Reserved and balanced Iran

Iran expressed a very reasonable and well-balanced position on all issues in Southern Caucasus, including the NK issue, since the very day of declaration of Armenia’s independence.

Permanently offering its efforts for reconciliation of positions from both sides, Tehran took a reserved and balanced approach.

Tehran attaches importance to preservation of stability and the necessity of preventing further confrontations, which coincides with Armenia’s position. We are hopeful that the dialogue between our Defense Ministries will reach the level of current Armenian-Iranian relations. 

“Predictable Ankara is in Yerevan’s interests”

Turkey shows full support for Azerbaijan in the NK issue, which costs Ankara the balanced role in the region. This region is very sensible, while such a position is not in Turkey’s interests. I think that Turkey isolated itself by blockading Armenia and disseminating hatred in the region.

We are convinced that closed borders and routes in the 21st century are an anachronism.

Regarding Russian-Turkish relations, those can either warm or freeze, while strategic cooperation connects our countries (Armenia and Russia - editor). Those categories are out of comparison.

Of course, if Russia is able to build the relations with Turkey in a way where Ankara is predictable for Moscow, then Armenia may as well benefit.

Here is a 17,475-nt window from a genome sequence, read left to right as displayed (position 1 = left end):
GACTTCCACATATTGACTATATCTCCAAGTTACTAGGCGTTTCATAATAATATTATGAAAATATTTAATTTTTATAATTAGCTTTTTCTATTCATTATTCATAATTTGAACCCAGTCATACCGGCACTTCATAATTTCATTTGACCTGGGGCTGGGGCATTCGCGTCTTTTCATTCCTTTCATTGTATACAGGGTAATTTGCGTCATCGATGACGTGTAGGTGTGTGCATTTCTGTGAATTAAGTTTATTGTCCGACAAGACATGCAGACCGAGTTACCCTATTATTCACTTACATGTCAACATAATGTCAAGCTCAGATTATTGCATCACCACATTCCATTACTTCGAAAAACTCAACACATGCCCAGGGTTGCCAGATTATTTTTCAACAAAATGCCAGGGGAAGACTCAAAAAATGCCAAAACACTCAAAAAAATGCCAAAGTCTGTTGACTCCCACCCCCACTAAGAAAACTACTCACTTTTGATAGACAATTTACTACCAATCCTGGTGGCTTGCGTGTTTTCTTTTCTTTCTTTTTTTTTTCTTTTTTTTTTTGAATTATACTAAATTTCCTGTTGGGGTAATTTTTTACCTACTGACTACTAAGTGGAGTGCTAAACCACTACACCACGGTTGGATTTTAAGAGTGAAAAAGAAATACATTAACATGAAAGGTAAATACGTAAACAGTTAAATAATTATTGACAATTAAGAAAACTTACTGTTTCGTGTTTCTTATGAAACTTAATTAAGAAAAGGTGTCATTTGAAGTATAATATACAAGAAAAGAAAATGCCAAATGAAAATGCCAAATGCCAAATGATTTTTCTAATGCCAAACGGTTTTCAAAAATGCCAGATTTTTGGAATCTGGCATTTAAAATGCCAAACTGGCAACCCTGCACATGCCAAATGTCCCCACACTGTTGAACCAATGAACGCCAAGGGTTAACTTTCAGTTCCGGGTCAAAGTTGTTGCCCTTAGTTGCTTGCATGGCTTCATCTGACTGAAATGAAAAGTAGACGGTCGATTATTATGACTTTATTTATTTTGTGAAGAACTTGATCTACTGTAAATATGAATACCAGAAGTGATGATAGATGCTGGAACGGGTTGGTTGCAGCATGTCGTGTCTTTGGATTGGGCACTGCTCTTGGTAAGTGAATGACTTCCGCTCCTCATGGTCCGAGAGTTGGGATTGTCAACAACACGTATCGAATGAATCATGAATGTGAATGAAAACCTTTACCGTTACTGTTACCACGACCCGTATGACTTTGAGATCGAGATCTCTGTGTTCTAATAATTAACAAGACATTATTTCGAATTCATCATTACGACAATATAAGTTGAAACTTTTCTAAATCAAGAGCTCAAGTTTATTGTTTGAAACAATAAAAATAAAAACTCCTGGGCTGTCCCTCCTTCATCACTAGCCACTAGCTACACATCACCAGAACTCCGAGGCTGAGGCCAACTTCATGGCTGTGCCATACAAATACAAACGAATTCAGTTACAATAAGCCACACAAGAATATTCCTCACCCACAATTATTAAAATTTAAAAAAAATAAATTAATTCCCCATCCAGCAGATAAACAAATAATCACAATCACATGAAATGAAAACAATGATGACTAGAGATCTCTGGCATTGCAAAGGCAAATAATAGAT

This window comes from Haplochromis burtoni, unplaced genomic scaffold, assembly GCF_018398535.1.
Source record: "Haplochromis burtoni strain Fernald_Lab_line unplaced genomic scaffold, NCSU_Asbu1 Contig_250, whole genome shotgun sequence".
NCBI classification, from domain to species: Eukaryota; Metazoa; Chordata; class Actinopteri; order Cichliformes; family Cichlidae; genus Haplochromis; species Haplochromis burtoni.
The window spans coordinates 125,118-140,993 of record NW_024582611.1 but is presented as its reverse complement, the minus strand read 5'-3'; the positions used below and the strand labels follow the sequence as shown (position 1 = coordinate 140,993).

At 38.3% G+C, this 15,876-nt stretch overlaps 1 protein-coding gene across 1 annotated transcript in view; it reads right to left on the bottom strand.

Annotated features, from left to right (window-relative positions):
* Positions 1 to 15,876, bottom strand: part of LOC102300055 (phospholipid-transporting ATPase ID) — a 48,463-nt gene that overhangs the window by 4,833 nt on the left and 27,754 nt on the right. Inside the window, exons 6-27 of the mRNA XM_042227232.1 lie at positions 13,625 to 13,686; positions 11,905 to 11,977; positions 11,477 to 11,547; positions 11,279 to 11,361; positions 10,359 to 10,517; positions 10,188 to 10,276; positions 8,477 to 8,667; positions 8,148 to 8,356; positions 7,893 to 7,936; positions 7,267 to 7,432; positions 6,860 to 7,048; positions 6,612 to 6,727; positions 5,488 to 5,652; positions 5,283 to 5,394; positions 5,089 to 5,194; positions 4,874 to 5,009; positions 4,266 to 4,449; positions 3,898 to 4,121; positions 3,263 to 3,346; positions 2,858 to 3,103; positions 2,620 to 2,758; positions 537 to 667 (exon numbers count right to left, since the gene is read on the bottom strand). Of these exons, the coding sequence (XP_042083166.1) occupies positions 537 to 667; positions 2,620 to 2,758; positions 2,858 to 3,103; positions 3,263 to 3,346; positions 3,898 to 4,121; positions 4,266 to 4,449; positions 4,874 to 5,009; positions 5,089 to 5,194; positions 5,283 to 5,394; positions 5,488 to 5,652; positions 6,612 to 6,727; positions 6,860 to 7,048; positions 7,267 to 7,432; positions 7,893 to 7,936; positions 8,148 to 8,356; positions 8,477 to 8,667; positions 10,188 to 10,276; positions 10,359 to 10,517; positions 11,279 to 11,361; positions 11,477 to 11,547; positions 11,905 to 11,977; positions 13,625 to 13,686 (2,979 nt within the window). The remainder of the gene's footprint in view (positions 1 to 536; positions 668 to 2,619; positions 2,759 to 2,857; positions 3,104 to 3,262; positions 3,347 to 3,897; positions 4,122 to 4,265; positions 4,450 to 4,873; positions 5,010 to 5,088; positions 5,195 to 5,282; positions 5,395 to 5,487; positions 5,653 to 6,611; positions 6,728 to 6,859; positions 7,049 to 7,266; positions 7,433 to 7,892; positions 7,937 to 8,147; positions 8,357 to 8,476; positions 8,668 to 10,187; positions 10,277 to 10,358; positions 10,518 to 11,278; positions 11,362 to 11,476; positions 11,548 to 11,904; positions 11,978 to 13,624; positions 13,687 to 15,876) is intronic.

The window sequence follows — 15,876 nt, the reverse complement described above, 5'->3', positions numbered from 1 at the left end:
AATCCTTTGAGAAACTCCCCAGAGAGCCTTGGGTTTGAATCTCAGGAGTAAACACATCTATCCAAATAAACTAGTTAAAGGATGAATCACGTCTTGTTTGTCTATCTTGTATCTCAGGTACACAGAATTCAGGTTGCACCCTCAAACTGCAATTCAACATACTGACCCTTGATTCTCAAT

Post-Soviet cooperation

Armenia develops its military and technical cooperation mostly within the frames of CSTO membership and bilateral cooperation with Russia.
Taking into consideration the membership in CSTO and agreements with Russian side, Armenia can now acquire weapons directly from Russian producers by internal prices, which is of course an essential input in the development of our military and technical potential.

We are currently carrying out an intensive dialogue with Russian side on possible extension of cooperation in military industry; several weeks from now, Moscow will host a convention on the development of our cooperation in military industry, a very important direction of collaboration.

On “smart” weapon

Naturally, in the age when even refrigerators get smart, weapons and military equipment would also benefit from the advantages of high-tech.
We held the first ArmHiTec International Exhibition of Arms and Defense Technology last year, which allowed Armenian producers and research institutions to introduce their programs.

We are interested in development of innovative technologies, so we closely cooperate with Russia and a number of other countries, being convinced that the future of military technical complex will be defined in this sector.

The “civilian” Minister of Defense

My appointment as Armenian Minister of Defense was accepted in a “kindly but vigilant” way.

Basically, I am not the first “civilian” leader of the Armenian Defense Ministry.

I think that Armenian servicemen and I formed deep, mutual respect and trust towards each other during the last few months. We all fully understand the necessity of implementing fundamental reforms through improving efficiency in Armed Forces, while the support for the political majority in the Parliament would be of key importance for the development of the country’s Armed Forces. From this point, I think that “civilian” Minster of Defense completely meets the requirements of the servicemen, who accomplish the hardest and most responsible work.